Savio is not known to have been a communist prior to the riots, but there is no doubt that he accepted communist leadership in wrecking the University.

A report from the U.S. Senate Internal Security Committee on Aug 26, 1965, traces out the hour-by-hour development of the Berkeley disorders and places full responsibility on off-campus Communist leadership.

One witness before the Senate Committee on May 17-18, 1965 was Charles E. Moore, an officer of the International Association of Chiefs of Police. He had spent four weeks in Berkeley examining the organizational details of the rioting. Here is his conclusion: “The demonstrations at the University of California are a classic example of the technique used by the Communists and radical demonstrators for a number of causes. They had their advisers and their machine-printed placards, they had their own communications system, their own food ???der. They were instructed in lying down, and becoming limp, and linking their arms so there would be difficulty removing them. They tried to foment hysteria by crying that the police were using tear gas, which they did not use. Even before the arrests started there were cries of ‘police brutality.’”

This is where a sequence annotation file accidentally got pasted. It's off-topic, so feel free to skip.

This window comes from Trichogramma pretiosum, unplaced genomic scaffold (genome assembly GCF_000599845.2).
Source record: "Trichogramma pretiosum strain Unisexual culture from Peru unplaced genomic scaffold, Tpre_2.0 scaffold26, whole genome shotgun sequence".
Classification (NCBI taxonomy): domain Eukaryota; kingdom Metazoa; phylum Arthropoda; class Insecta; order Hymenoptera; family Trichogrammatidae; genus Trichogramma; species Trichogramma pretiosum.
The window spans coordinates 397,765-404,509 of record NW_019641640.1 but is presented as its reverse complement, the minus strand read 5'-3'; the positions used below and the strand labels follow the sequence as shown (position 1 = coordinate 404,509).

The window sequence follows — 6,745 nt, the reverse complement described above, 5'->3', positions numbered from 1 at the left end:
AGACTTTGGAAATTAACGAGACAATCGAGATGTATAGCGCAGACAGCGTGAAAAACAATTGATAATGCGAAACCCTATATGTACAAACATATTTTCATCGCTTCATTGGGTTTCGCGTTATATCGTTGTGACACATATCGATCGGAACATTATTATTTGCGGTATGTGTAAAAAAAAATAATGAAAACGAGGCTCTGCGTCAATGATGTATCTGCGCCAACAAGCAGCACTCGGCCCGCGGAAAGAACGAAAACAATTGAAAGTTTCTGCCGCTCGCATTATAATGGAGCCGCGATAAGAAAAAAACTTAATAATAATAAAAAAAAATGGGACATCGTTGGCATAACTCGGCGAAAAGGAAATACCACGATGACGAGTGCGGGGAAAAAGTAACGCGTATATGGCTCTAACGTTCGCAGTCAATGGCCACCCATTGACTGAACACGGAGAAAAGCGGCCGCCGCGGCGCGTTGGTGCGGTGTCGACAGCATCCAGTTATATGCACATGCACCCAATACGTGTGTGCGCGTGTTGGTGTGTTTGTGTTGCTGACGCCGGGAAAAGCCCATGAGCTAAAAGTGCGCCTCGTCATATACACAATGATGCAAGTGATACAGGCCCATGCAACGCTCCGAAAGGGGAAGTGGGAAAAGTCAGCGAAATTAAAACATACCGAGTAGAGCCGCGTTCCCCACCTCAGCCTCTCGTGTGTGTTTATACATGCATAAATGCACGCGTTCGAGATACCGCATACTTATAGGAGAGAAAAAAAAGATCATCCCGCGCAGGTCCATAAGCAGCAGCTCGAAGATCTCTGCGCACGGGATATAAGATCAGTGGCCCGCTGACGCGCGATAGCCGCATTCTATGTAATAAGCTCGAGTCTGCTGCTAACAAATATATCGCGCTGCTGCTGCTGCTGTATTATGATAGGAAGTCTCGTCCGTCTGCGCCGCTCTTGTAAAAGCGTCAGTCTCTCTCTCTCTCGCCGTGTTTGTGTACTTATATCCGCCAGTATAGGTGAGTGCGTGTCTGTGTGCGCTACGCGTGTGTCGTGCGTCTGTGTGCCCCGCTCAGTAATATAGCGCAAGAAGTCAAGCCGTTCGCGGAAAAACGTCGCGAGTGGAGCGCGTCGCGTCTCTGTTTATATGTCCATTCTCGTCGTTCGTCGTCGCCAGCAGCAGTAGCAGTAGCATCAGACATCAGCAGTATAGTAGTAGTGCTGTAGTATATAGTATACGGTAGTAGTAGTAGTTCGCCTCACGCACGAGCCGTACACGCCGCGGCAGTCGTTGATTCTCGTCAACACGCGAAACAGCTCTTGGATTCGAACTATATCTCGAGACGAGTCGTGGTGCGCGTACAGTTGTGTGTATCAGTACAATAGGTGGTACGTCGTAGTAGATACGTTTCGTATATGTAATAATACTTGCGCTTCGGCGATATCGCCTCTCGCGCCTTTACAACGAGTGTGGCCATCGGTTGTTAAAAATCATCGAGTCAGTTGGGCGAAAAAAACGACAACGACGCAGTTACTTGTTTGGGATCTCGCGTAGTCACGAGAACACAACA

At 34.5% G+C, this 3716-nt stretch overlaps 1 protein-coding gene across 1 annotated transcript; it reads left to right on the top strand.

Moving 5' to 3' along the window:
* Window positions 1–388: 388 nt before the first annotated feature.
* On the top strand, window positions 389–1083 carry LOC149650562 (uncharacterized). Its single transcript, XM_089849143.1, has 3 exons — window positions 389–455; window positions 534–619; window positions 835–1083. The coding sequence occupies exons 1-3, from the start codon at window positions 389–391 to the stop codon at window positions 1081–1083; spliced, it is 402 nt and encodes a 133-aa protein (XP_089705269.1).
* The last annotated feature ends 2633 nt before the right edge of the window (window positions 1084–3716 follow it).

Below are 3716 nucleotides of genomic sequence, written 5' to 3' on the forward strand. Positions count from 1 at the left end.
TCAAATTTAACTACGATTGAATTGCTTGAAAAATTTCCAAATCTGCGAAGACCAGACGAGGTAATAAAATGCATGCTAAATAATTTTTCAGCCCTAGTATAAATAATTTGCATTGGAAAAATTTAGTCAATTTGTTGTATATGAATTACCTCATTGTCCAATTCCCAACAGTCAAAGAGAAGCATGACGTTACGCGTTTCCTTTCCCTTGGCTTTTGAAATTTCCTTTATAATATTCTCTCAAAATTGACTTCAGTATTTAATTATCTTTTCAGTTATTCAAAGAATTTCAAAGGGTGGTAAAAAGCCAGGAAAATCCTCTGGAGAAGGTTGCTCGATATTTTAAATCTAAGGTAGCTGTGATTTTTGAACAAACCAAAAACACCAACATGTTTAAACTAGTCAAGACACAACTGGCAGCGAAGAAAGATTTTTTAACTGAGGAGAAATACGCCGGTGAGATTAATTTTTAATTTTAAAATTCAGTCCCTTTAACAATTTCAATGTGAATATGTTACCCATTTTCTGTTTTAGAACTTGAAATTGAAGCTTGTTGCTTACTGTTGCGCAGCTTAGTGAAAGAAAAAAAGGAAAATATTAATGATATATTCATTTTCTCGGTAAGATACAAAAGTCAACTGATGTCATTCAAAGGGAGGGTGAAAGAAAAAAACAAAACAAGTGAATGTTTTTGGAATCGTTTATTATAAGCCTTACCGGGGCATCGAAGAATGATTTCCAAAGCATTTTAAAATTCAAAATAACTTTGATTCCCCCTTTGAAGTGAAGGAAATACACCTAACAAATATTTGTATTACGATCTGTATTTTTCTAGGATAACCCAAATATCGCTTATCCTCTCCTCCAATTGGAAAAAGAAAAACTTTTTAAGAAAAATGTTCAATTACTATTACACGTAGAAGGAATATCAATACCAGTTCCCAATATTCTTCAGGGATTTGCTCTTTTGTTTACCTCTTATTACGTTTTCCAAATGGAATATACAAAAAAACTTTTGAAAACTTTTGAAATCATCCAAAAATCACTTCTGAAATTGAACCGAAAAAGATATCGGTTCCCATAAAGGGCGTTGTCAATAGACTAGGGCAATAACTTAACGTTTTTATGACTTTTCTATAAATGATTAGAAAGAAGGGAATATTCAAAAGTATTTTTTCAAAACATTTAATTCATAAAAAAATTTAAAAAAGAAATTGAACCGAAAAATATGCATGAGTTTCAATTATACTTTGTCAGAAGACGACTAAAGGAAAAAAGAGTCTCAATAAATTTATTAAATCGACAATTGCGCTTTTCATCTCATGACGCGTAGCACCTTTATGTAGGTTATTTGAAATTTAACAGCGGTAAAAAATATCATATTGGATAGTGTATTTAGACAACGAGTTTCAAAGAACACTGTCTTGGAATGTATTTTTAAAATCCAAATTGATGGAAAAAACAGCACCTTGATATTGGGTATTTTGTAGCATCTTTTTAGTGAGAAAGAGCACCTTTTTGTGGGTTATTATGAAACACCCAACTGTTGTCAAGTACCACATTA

Dr. Stephen Possony, director of the Hoover Institute at Stanford University, told the committee the radical leaders on the Berkeley campus numbered at the very highest 300 persons. Yet these 300 wrecked the entire university structure of 27,000 students.

Some of the 300 leaders were second generation communists, dedicated to the overthrow of the American government. Robert Siegrist, an independent radio commentator from Madison Wisconsin, named Eugene Deninis Jr, son of the late chairman of the Communist Party. Another was Michael Eisenscher, son of a chairman of the Communist Party in Michigan. Another second generation communist was Bettina Aptheker, daughter of Herbert Aptheker, national director of the American Institute of Marxist Studies and chief strategic officer for the communists in this country.